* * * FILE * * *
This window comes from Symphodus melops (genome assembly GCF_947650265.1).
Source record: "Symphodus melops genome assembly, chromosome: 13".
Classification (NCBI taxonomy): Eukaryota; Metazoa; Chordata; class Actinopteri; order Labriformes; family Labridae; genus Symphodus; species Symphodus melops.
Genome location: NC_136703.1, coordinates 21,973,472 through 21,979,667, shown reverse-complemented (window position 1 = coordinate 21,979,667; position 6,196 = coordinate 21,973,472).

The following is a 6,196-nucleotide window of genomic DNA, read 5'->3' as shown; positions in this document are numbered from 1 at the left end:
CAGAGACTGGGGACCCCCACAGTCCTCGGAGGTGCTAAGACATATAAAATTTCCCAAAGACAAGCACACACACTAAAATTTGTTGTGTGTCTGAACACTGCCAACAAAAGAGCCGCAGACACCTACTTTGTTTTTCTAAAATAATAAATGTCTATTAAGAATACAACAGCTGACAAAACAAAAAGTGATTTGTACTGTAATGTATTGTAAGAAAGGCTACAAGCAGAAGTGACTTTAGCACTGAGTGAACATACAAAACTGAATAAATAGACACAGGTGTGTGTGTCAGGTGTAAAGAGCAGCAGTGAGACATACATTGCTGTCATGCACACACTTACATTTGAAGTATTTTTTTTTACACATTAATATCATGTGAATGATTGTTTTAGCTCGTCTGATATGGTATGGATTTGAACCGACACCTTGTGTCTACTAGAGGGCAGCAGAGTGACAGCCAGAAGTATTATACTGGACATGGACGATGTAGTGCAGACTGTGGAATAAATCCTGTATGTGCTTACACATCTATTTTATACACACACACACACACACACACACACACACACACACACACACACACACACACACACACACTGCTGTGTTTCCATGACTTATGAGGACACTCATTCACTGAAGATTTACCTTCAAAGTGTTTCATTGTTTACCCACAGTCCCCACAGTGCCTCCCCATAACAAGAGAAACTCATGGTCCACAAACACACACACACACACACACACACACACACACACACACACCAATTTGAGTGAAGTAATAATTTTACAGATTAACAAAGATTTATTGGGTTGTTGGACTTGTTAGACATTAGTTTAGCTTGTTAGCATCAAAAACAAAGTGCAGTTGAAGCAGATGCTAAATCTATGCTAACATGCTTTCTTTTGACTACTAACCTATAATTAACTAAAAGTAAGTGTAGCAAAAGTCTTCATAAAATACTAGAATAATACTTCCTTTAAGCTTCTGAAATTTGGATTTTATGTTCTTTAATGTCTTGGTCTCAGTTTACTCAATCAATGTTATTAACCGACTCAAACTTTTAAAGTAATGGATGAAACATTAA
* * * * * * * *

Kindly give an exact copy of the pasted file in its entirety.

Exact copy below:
This window comes from Symphodus melops (genome assembly GCF_947650265.1).
Source record: "Symphodus melops genome assembly, chromosome: 13".
Classification (NCBI taxonomy): Eukaryota; Metazoa; Chordata; class Actinopteri; order Labriformes; family Labridae; genus Symphodus; species Symphodus melops.
Genome location: NC_136703.1, coordinates 21,973,472 through 21,979,667, shown reverse-complemented (window position 1 = coordinate 21,979,667; position 6,196 = coordinate 21,973,472).

The following is a 6,196-nucleotide window of genomic DNA, read 5'->3' as shown; positions in this document are numbered from 1 at the left end:
CAGAGACTGGGGACCCCCACAGTCCTCGGAGGTGCTAAGACATATAAAATTTCCCAAAGACAAGCACACACACTAAAATTTGTTGTGTGTCTGAACACTGCCAACAAAAGAGCCGCAGACACCTACTTTGTTTTTCTAAAATAATAAATGTCTATTAAGAATACAACAGCTGACAAAACAAAAAGTGATTTGTACTGTAATGTATTGTAAGAAAGGCTACAAGCAGAAGTGACTTTAGCACTGAGTGAACATACAAAACTGAATAAATAGACACAGGTGTGTGTGTCAGGTGTAAAGAGCAGCAGTGAGACATACATTGCTGTCATGCACACACTTACATTTGAAGTATTTTTTTTTACACATTAATATCATGTGAATGATTGTTTTAGCTCGTCTGATATGGTATGGATTTGAACCGACACCTTGTGTCTACTAGAGGGCAGCAGAGTGACAGCCAGAAGTATTATACTGGACATGGACGATGTAGTGCAGACTGTGGAATAAATCCTGTATGTGCTTACACATCTATTTTATACACACACACACACACACACACACACACACACACACACACACACACACACACACACACACTGCTGTGTTTCCATGACTTATGAGGACACTCATTCACTGAAGATTTACCTTCAAAGTGTTTCATTGTTTACCCACAGTCCCCACAGTGCCTCCCCATAACAAGAGAAACTCATGGTCCACAAACACACACACACACACACACACACACACACACACACACACCAATTTGAGTGAAGTAATAATTTTACAGATTAACAAAGATTTATTGGGTTGTTGGACTTGTTAGACATTAGTTTAGCTTGTTAGCATCAAAAACAAAGTGCAGTTGAAGCAGATGCTAAATCTATGCTAACATGCTTTCTTTTGACTACTAACCTATAATTAACTAAAAGTAAGTGTAGCAAAAGTCTTCATAAAATACTAGAATAATACTTCCTTTAAGCTTCTGAAATTTGGATTTTATGTTCTTTAATGTCTTGGTCTCAGTTTACTCAATCAATGTTATTAACCGACTCAAACTTTTAAAGTAATGGATGAAACATTAA